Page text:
After World War II, tens of millions of people were left stranded in Western Europe as the result of deportation, forced labor, ethnic cleansing, murder, forced migration, and immigration during the war. The Supreme Headquarters Allied Expeditionary Force (SHAEF) and Soviet officials estimated that by September 1945, approximately 13,664,000 displaced persons living in occupied Germany and Austria had applied for some sort of assistance. Typically, international relief agencies such as the United Nations Relief and Rehabilitation Administration (UNRRA) helped manage the material aid, registration, and repatriation of millions of displaced persons. Increasingly, however, many international aid organizations spent time helping those displaced find missing family members and friends.
As Tara Zahra explains in her book The Lost Children: Reconstructing Europe’s Families after World War II, the process of searching for people after the war proved to be heart-wrenching and extremely challenging:
As the Nazi empire crumbled, millions of people roamed the continent in search of lost family members. They placed ads in newspapers, waited on train platforms, and wrote letters to new international agencies and government officials. During the war many Europeans sustained themselves with fantasies of reunion with their loved ones. After the war they waited and hoped, often in vain for signs of life.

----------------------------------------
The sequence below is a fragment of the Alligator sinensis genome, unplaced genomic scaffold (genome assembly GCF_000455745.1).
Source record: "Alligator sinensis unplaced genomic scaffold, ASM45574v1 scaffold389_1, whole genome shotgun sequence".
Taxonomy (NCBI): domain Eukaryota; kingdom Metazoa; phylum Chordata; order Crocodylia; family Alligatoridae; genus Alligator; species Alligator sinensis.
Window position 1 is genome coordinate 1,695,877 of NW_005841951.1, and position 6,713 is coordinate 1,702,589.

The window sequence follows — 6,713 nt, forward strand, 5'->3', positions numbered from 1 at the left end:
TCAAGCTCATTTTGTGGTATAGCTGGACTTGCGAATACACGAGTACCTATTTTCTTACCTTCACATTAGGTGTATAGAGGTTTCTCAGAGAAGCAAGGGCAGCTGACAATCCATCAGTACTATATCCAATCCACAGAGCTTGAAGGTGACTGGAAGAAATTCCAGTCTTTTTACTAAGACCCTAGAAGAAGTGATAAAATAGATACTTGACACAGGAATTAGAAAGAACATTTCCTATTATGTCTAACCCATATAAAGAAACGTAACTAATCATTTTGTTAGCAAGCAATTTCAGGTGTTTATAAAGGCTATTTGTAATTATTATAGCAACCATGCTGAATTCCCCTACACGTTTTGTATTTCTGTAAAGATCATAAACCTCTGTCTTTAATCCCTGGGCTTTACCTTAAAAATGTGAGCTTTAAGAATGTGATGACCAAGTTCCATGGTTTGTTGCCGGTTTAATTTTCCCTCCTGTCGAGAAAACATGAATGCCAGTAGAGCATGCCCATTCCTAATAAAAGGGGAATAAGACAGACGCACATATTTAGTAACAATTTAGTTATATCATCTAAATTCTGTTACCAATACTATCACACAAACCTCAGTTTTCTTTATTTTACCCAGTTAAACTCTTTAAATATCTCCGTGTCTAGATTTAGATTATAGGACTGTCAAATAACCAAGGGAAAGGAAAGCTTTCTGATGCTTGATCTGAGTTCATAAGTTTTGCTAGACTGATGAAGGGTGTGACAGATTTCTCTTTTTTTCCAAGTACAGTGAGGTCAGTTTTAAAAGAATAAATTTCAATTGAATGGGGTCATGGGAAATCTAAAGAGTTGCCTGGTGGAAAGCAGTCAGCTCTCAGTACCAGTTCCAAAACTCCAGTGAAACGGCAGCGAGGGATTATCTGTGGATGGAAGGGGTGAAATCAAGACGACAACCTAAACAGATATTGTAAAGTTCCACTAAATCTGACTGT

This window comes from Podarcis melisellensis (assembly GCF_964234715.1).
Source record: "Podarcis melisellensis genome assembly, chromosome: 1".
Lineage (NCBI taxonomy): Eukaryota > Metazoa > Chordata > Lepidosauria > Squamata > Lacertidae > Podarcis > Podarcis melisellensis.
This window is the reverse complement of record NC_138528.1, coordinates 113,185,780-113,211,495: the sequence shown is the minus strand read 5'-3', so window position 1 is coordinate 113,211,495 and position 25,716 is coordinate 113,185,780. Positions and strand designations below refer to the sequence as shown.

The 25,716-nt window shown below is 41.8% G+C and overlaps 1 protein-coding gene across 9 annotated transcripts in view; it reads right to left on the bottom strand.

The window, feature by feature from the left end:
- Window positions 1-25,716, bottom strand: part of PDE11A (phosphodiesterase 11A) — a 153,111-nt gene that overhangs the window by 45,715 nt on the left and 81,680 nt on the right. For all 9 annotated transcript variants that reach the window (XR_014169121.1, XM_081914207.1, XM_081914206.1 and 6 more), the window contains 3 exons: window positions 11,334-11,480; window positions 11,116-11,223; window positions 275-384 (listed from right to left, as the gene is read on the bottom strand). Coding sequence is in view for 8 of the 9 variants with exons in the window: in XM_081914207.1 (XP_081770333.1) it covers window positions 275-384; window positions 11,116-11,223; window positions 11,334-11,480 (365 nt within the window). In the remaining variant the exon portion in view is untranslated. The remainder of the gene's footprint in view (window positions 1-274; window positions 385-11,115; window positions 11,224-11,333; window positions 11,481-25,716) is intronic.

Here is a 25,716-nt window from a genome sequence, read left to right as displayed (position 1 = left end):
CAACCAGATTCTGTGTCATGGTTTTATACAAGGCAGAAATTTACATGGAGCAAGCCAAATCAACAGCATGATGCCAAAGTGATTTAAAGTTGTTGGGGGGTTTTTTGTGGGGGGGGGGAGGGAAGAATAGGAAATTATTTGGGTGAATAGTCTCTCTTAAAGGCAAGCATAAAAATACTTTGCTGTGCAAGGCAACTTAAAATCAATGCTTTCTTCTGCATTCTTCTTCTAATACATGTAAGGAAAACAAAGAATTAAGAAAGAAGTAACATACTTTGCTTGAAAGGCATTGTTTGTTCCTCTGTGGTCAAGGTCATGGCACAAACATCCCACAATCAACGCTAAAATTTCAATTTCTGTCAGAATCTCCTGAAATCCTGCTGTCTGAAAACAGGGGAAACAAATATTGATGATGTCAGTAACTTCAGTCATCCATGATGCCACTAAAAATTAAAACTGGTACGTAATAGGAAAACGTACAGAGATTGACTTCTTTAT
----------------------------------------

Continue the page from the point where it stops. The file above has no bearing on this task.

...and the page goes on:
Initially, efforts to reunite family members proved extremely difficult because no centrally located documentation center existed. By the mid-1950s, however, Allied personnel had collected over 30 tons of documents and materials, which were housed in Arolsen, Germany, to help displaced persons discover the fate of their loved ones.
The Early Years: Collecting and Registering
As early as 1943, prominent archivists called for plans to administer and capture German war records. Ernst Posner, a distinguished German-Jewish archivist who was interned in the Sachsenhausen concentration camp before arriving in the United States in 1939, was among the first to broach the topic with President Franklin Roosevelt and General Dwight Eisenhower. He reportedly stated that “the protection of the records of occupied territory had to be acknowledged by the conqueror as a kind of moral obligation.” To ensure this task was carried out, Posner prepared reports on the German archival profession, wrote numerous War Department manuals concerning German record-keeping practices, and served as an adviser for the US Army’s Department Records branch on German documents.